This past weekend I had the opportunity to help facilitate Peace Corps Nicaragua's first cross-sectoral youth leadership camp. The event saw nearly a hundred youth from all corners of the country converge on a small retreat center in the mountains of Jinotega and spend three days attending educational sessions, playing sports, and getting to know a new group of friends they may have otherwise never met. Other than a few transportation headaches (though no more than can be expected getting 100 kids from around Nicaragua to and from a camp in the middle of the mountains), things went remarkably smoothly. A wonderful job was done by the camp staff and by the Volunteers who served as counselors and session facilitators (giving sessions on such topics as leadership, non-violent communication, diversity and stereotypes, nutrition, sexual health, self-esteem and positive attitude, behavioral change, creativity, community banking, job preparation, and time/money management). The kids were also wonderful— participative, respectful, friendly and as well behaved as you can expect a group of a hundred teenagers to be. A spontaneous walk-off did erupt between the two boys dorms about an hour after they were supposed to be asleep... but we all know how easily those things pop up.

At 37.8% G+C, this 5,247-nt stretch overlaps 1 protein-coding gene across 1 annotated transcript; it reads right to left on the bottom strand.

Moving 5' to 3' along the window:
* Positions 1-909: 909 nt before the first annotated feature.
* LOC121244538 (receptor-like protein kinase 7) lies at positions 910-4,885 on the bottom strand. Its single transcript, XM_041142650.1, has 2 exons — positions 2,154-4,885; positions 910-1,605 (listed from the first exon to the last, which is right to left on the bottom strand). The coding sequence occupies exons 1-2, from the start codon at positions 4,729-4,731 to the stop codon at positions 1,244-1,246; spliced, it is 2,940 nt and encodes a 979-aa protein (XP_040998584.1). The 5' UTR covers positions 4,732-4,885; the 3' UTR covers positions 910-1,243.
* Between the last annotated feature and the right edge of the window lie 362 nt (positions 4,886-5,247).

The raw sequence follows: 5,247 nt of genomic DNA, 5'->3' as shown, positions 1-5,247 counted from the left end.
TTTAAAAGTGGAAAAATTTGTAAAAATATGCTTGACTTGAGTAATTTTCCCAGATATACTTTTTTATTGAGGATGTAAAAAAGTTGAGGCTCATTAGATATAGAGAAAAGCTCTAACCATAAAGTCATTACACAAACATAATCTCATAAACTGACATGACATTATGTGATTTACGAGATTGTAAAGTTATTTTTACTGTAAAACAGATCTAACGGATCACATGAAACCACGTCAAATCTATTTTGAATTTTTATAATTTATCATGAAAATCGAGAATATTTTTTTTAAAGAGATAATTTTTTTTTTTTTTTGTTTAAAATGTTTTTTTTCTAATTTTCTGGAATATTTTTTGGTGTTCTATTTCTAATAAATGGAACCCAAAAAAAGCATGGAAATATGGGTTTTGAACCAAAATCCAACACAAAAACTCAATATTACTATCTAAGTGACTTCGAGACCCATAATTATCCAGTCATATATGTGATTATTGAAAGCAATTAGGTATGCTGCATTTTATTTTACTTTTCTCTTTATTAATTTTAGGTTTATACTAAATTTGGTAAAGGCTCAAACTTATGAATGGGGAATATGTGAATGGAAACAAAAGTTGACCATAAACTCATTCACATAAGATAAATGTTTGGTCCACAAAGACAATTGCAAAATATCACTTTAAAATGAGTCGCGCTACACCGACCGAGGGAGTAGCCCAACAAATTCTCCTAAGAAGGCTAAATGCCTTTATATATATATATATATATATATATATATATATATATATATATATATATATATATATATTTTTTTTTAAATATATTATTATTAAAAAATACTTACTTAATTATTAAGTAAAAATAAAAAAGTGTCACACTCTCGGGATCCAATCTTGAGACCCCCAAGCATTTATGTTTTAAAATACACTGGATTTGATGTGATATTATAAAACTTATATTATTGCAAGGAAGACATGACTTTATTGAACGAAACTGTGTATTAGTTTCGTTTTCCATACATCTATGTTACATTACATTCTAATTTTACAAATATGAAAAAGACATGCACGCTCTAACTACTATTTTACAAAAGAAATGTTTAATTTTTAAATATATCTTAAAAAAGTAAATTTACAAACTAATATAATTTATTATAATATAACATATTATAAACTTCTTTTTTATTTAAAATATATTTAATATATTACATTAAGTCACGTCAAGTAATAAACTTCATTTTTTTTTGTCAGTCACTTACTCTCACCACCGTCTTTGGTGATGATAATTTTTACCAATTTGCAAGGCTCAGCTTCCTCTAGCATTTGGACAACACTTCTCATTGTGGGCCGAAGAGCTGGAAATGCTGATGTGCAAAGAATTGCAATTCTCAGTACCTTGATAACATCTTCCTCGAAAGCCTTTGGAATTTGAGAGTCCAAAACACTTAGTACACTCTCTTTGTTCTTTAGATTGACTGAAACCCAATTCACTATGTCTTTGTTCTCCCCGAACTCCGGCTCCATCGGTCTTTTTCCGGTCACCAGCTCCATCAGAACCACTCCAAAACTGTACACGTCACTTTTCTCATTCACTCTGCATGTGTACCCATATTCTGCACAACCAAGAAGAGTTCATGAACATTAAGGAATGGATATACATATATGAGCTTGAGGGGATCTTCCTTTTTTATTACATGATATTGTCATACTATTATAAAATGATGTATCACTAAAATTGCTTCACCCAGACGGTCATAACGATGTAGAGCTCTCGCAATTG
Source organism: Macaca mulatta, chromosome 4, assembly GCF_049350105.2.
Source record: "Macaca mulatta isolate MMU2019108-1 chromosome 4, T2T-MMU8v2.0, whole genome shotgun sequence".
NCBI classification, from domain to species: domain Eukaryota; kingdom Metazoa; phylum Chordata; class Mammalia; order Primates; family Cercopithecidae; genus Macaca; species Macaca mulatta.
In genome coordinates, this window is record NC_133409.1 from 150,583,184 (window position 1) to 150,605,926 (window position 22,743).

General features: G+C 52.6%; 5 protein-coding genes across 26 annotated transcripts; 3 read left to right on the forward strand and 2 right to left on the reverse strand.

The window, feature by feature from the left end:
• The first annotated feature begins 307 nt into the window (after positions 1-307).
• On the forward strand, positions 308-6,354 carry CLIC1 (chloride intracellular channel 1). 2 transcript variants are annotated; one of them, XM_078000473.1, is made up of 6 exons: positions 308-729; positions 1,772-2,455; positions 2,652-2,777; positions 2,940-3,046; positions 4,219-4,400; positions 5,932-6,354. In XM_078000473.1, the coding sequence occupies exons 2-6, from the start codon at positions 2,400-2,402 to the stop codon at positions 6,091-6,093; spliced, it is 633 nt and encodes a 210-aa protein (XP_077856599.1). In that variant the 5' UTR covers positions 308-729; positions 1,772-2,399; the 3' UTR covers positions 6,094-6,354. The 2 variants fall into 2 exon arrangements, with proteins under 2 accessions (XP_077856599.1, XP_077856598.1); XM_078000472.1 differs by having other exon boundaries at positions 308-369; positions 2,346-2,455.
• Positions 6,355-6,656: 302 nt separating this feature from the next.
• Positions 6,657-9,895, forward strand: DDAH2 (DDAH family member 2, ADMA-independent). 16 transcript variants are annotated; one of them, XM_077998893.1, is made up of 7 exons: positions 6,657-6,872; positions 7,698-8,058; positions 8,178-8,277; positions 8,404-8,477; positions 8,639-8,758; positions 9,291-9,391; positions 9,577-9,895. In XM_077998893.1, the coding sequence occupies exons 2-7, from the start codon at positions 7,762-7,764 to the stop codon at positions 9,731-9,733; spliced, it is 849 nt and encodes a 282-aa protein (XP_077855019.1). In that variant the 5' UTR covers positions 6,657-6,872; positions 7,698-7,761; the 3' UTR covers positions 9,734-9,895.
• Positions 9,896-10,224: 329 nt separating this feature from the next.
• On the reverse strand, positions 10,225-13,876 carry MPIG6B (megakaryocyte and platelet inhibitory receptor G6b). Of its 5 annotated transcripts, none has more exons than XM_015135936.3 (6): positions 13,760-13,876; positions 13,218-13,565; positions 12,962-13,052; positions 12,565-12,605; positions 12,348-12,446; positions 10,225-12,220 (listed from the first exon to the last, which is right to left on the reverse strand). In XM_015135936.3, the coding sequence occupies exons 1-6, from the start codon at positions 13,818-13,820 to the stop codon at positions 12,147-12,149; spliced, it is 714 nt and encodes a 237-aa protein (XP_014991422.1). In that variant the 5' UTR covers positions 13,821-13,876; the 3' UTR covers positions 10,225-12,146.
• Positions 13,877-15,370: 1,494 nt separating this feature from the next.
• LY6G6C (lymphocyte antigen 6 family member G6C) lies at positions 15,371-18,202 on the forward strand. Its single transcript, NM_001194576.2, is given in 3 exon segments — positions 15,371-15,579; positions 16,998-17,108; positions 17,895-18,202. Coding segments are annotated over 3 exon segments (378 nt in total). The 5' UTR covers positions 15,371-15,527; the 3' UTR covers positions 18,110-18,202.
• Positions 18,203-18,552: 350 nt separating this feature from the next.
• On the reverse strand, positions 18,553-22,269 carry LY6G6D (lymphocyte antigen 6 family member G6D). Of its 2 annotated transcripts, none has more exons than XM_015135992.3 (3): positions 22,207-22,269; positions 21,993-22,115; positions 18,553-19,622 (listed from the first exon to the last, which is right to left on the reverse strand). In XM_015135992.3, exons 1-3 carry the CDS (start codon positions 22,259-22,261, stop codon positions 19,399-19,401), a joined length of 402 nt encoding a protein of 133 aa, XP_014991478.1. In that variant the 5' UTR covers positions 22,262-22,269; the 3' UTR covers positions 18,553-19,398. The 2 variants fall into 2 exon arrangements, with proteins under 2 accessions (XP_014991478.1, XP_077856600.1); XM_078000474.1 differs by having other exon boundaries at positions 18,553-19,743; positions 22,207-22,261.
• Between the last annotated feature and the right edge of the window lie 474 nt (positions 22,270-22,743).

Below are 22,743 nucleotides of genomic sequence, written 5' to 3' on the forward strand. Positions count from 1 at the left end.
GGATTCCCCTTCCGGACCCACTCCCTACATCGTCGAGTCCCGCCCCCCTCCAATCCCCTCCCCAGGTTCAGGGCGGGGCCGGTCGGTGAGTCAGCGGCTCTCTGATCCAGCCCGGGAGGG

I really hope the kids absorbed some of the information we threw at them during the retreat. Well, I should rephrase that. It would make me really happy if the kids absorbed some of the information we threw at them during the retreat. Truthfully, however, the sessions themselves were probably not the best opportunity we offered them. Many of the attendees had never been more than a few hours from home. Most of them had never traveled alone or spent the night in their department capital (most of our kids traveled with a local PCV to their department capital the night before the camp so they could arrive on time). Few of them had more than a handful of friends from other departments. Now, here they were, eight hours from home, no parents, surrounded by a group of strangers from places they had probably never heard of, learning to make decisions, learning to make friends, to share, to listen and to think for themselves. That type of experience is much more likely to stick than anything we said or tried to teach, which is good, because it is much more important.